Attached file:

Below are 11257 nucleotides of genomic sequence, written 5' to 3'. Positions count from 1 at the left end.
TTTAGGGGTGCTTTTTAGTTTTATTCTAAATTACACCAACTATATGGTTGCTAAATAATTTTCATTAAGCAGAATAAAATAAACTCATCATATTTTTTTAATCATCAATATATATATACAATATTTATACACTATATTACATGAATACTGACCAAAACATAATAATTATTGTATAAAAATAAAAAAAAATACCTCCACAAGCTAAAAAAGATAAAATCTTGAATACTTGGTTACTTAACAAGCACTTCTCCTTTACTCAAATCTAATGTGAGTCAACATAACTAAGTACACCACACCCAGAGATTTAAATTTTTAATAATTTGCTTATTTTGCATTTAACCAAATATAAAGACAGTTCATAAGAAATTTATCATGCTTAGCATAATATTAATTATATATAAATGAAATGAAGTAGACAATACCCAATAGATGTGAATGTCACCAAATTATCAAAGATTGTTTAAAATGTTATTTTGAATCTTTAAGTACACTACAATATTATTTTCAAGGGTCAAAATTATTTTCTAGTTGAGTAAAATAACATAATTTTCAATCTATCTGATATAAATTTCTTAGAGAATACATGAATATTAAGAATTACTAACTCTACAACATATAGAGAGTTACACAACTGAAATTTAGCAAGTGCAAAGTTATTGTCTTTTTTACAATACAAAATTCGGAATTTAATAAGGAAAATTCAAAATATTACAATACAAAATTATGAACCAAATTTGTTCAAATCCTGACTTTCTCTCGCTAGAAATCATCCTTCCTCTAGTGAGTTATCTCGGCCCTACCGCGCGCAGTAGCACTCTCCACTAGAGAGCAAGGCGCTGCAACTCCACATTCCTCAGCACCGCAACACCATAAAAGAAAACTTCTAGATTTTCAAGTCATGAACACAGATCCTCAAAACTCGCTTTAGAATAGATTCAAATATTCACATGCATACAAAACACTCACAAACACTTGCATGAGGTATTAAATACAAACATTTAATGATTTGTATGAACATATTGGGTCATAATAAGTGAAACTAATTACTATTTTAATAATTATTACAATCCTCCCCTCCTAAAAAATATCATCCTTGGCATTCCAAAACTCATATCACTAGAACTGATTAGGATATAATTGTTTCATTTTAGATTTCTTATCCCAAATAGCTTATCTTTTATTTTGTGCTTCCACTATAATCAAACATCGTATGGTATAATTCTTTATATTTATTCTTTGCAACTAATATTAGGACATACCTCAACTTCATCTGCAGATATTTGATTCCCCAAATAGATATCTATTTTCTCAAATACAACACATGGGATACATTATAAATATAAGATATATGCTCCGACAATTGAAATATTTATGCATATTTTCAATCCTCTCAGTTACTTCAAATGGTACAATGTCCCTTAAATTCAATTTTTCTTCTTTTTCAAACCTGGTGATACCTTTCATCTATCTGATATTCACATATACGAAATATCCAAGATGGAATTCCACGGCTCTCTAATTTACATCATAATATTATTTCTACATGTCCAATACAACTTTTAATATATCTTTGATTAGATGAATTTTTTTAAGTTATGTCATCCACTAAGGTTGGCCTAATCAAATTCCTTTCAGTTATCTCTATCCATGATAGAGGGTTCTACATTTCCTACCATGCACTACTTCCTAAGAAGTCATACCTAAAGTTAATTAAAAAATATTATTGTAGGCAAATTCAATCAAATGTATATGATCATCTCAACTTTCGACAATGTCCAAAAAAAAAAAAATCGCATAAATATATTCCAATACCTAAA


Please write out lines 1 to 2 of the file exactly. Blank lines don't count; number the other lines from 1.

Below are 11257 nucleotides of genomic sequence, written 5' to 3'. Positions count from 1 at the left end.
TTTAGGGGTGCTTTTTAGTTTTATTCTAAATTACACCAACTATATGGTTGCTAAATAATTTTCATTAAGCAGAATAAAATAAACTCATCATATTTTTTTAATCATCAATATATATATACAATATTTATACACTATATTACATGAATACTGACCAAAACATAATAATTATTGTATAAAAATAAAAAAAAATACCTCCACAAGCTAAAAAAGATAAAATCTTGAATACTTGGTTACTTAACAAGCACTTCTCCTTTACTCAAATCTAATGTGAGTCAACATAACTAAGTACACCACACCCAGAGATTTAAATTTTTAATAATTTGCTTATTTTGCATTTAACCAAATATAAAGACAGTTCATAAGAAATTTATCATGCTTAGCATAATATTAATTATATATAAATGAAATGAAGTAGACAATACCCAATAGATGTGAATGTCACCAAATTATCAAAGATTGTTTAAAATGTTATTTTGAATCTTTAAGTACACTACAATATTATTTTCAAGGGTCAAAATTATTTTCTAGTTGAGTAAAATAACATAATTTTCAATCTATCTGATATAAATTTCTTAGAGAATACATGAATATTAAGAATTACTAACTCTACAACATATAGAGAGTTACACAACTGAAATTTAGCAAGTGCAAAGTTATTGTCTTTTTTACAATACAAAATTCGGAATTTAATAAGGAAAATTCAAAATATTACAATACAAAATTATGAACCAAATTTGTTCAAATCCTGACTTTCTCTCGCTAGAAATCATCCTTCCTCTAGTGAGTTATCTCGGCCCTACCGCGCGCAGTAGCACTCTCCACTAGAGAGCAAGGCGCTGCAACTCCACATTCCTCAGCACCGCAACACCATAAAAGAAAACTTCTAGATTTTCAAGTCATGAACACAGATCCTCAAAACTCGCTTTAGAATAGATTCAAATATTCACATGCATACAAAACACTCACAAACACTTGCATGAGGTATTAAATACAAACATTTAATGATTTGTATGAACATATTGGGTCATAATAAGTGAAACTAATTACTATTTTAATAATTATTACAATCCTCCCCTCCTAAAAAATATCATCCTTGGCATTCCAAAACTCATATCACTAGAACTGATTAGGATATAATTGTTTCATTTTAGATTTCTTATCCCAAATAGCTTATCTTTTATTTTGTGCTTCCACTATAATCAAACATCGTATGGTATAATTCTTTATATTTATTCTTTGCAACTAATATTAGGACATACCTCAACTTCATCTGCAGATATTTGATTCCCCAAATAGATATCTATTTTCTCAAATACAACACATGGGATACATTATAAATATAAGATATATGCTCCGACAATTGAAATATTTATGCATATTTTCAATCCTCTCAGTTACTTCAAATGGTACAATGTCCCTTAAATTCAATTTTTCTTCTTTTTCAAACCTGGTGATACCTTTCATCTATCTGATATTCACATATACGAAATATCCAAGATGGAATTCCACGGCTCTCTAATTTACATCATAATATTATTTCTACATGTCCAATACAACTTTTAATATATCTTTGATTAGATGAATTTTTTTAAGTTATGTCATCCACTAAGGTTGGCCTAATCAAATTCCTTTCAGTTATCTCTATCCATGATAGAGGGTTCTACATTTCCTACCATGCACTACTTCCTAAGAAGTCATACCTAAAGTTAATTAAAAAATATTATTGTAGGCAAATTCAATCAAATGTATATGATCATCTCAACTTTCGACAATGTCCAAAAAAAAAAAAATCGCATAAATATATTCCAATACCTAAA